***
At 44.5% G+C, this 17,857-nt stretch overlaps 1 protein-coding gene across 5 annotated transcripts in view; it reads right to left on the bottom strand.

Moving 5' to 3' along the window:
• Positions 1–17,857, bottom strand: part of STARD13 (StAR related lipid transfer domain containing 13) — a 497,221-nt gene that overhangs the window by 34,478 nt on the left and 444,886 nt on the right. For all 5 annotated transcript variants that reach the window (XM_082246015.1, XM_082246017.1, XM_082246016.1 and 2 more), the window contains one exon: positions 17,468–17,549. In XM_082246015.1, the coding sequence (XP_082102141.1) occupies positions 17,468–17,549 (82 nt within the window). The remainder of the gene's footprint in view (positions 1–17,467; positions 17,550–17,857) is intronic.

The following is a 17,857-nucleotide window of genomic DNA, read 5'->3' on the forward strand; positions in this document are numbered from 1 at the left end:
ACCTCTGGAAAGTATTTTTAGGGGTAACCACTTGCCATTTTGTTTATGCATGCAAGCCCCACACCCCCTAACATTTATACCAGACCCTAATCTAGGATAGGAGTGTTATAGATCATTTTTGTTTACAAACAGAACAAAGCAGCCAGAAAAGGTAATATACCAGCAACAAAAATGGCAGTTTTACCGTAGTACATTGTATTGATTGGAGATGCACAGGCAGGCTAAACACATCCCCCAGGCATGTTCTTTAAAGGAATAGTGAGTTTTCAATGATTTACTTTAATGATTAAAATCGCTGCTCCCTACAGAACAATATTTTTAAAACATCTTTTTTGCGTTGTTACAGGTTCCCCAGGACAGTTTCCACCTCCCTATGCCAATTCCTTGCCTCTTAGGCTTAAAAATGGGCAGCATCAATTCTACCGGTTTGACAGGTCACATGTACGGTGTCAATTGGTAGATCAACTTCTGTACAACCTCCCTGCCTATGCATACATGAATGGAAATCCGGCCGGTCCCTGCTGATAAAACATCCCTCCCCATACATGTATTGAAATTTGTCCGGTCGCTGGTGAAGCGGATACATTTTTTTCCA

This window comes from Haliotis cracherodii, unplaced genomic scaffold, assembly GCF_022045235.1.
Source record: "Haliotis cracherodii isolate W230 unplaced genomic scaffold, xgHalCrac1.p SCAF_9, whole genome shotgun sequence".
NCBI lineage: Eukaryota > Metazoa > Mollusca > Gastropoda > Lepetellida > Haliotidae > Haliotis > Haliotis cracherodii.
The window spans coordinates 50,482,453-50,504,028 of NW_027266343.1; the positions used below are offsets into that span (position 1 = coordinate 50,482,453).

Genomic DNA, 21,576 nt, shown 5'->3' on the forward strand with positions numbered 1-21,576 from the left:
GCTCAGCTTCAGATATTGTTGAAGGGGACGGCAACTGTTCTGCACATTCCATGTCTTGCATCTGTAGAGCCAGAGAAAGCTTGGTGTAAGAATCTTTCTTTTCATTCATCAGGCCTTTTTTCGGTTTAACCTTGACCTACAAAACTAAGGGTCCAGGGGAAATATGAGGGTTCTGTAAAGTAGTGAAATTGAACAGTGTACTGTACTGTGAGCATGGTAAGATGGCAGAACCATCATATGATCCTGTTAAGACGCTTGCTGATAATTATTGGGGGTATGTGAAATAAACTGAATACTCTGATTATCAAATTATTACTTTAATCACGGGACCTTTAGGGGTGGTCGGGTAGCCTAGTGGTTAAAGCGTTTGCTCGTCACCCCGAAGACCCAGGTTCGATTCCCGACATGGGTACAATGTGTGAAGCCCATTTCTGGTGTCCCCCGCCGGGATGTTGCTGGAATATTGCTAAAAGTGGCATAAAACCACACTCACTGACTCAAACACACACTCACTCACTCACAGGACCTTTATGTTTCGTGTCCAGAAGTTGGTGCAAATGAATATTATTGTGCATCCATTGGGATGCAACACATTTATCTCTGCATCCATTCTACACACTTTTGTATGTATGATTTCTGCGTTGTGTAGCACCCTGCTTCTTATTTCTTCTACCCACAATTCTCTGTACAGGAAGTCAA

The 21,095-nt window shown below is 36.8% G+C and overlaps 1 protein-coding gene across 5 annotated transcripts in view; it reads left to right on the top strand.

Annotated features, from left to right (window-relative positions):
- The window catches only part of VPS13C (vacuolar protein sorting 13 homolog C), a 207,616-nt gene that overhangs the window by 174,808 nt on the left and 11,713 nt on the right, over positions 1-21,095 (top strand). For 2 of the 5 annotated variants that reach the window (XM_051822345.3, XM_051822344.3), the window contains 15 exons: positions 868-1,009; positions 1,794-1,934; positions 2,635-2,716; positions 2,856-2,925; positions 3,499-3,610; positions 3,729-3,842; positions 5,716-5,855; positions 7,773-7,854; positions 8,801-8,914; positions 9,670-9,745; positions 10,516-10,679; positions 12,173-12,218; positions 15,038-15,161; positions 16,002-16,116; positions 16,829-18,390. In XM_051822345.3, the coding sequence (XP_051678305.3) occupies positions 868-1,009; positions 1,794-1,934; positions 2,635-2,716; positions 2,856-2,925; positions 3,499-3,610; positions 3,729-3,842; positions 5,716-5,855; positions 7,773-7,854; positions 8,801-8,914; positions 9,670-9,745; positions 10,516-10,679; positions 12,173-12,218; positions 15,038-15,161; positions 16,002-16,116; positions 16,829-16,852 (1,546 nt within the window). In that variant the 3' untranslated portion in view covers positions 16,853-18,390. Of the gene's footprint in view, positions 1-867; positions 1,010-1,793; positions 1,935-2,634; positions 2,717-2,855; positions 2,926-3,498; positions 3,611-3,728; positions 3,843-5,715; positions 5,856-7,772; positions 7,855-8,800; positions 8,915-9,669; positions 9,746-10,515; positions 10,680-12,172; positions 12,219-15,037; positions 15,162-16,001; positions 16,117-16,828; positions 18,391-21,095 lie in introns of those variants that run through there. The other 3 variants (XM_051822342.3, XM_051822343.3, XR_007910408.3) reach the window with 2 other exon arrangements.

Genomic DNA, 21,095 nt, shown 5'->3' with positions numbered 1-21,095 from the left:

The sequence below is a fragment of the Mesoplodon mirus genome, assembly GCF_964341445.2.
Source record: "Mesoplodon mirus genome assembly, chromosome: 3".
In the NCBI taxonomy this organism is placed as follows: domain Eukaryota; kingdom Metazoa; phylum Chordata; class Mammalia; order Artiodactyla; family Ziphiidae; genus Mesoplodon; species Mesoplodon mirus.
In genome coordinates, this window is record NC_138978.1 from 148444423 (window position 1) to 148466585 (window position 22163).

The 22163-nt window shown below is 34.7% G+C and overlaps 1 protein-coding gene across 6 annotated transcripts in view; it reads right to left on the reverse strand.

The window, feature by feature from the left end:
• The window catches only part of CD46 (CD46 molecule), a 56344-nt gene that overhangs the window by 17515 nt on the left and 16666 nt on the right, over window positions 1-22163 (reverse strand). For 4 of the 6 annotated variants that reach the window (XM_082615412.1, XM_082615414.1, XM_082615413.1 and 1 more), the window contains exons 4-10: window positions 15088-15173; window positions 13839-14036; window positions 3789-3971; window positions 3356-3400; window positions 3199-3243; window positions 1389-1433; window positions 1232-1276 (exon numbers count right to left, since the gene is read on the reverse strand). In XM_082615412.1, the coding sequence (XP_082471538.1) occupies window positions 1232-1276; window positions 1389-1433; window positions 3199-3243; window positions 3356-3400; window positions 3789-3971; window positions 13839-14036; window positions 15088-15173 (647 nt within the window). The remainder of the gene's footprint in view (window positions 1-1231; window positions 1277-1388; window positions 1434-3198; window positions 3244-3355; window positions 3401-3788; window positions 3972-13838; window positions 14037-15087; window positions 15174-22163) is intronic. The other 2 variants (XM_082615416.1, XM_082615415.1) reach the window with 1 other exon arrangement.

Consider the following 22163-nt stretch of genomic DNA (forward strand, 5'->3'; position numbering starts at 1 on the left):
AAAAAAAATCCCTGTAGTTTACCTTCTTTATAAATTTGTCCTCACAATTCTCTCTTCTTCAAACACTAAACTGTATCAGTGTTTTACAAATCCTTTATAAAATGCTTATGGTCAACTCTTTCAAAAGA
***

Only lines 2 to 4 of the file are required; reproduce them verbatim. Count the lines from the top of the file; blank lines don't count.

Moving 5' to 3' along the window:
• Positions 1–17,857, bottom strand: part of STARD13 (StAR related lipid transfer domain containing 13) — a 497,221-nt gene that overhangs the window by 34,478 nt on the left and 444,886 nt on the right. For all 5 annotated transcript variants that reach the window (XM_082246015.1, XM_082246017.1, XM_082246016.1 and 2 more), the window contains one exon: positions 17,468–17,549. In XM_082246015.1, the coding sequence (XP_082102141.1) occupies positions 17,468–17,549 (82 nt within the window). The remainder of the gene's footprint in view (positions 1–17,467; positions 17,550–17,857) is intronic.

The following is a 17,857-nucleotide window of genomic DNA, read 5'->3' on the forward strand; positions in this document are numbered from 1 at the left end: